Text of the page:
After the mass shooting in my hometown, Roseburg, Ore., someone very dear to me told me to think of a Mr. Rogers quote: “Always look for the helpers. There are always people who are helping.” Looking for those people helped in the grieving process because it proved to me that even though there’s so much evil and sadness in the world, whenever one of these acts of evil occurs, there are always people working to relieve the pain, even if it’s hard to see them and focus on them. Knowing that there are people like that is a great comfort.
I was a high school senior at the time, and I lost my friend Lucero that day. We weren’t super good friends, just friends from class, but her passing has affected me a lot. It’s the worst kind of pain because it’s so unexpected. You should know that you’ll never heal completely and that you’ll have a new definition of “normal.” However, you should also know that in these moments you get to see the best of humanity and of your community.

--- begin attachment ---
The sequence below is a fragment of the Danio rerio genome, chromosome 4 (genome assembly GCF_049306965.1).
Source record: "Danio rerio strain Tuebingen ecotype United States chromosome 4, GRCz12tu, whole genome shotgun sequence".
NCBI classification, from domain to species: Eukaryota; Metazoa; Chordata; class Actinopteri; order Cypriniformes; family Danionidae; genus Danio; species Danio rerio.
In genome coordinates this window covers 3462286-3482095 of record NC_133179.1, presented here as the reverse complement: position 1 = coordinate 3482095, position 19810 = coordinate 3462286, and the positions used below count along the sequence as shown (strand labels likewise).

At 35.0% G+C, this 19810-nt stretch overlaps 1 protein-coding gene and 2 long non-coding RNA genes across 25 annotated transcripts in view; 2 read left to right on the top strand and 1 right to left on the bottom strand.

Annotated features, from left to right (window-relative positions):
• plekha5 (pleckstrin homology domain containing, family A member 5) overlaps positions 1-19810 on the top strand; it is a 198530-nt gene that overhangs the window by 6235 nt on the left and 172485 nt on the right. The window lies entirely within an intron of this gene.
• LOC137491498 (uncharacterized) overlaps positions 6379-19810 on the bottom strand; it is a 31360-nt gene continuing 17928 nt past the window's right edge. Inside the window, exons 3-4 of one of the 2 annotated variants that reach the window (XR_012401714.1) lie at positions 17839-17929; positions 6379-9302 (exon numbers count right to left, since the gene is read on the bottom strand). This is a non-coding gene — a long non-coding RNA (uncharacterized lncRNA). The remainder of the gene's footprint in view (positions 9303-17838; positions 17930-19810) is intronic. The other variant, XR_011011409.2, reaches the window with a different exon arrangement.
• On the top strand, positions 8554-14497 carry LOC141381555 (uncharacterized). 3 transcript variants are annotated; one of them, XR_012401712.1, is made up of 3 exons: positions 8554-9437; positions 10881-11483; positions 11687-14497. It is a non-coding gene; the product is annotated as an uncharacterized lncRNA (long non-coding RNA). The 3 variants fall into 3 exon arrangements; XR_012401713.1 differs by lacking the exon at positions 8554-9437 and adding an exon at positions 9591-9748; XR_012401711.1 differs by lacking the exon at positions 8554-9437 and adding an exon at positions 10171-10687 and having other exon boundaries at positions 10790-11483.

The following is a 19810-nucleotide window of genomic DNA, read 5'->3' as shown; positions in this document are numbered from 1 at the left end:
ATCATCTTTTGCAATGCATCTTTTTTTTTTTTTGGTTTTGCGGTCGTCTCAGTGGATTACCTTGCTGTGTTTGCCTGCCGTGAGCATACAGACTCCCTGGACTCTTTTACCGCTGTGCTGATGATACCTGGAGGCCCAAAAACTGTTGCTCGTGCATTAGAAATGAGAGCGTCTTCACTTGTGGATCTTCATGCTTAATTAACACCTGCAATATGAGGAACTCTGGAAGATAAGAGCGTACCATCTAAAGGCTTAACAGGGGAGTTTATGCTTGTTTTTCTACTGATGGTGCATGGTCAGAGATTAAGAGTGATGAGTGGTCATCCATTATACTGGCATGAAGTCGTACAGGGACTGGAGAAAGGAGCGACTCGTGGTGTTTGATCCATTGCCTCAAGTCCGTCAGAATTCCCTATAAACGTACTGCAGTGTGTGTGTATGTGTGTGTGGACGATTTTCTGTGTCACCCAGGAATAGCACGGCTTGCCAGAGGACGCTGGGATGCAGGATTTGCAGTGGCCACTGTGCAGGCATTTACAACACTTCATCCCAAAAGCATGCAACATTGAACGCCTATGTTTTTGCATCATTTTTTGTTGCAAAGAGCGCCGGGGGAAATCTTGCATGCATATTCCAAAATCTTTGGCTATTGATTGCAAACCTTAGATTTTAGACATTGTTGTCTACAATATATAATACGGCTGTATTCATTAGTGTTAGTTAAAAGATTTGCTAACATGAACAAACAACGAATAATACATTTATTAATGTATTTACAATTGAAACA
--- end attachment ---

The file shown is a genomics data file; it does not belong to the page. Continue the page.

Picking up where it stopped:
“There’s generally a hero in these tragedies and I try to reflect on them.”
Jonas Nahoum, Santa Fe, N.M.
Affected by the shooting in Newtown, Conn., in 2012
I’m from Newtown, Connecticut, and I have friends from high school that lost their daughter. Newtown is a small town so of course I know of others. My parents still live in Newtown. They were extremely emotional and quick to cry in the months after the shooting. We talked about it a lot. Seeing them suffer like that gave me a realization of how far-reaching the effects are. Going home (I live in New Mexico now) was incredibly difficult — although people were kinder to each other, there was and still is a dark cloud over Newtown. I find reminders everywhere when I visit.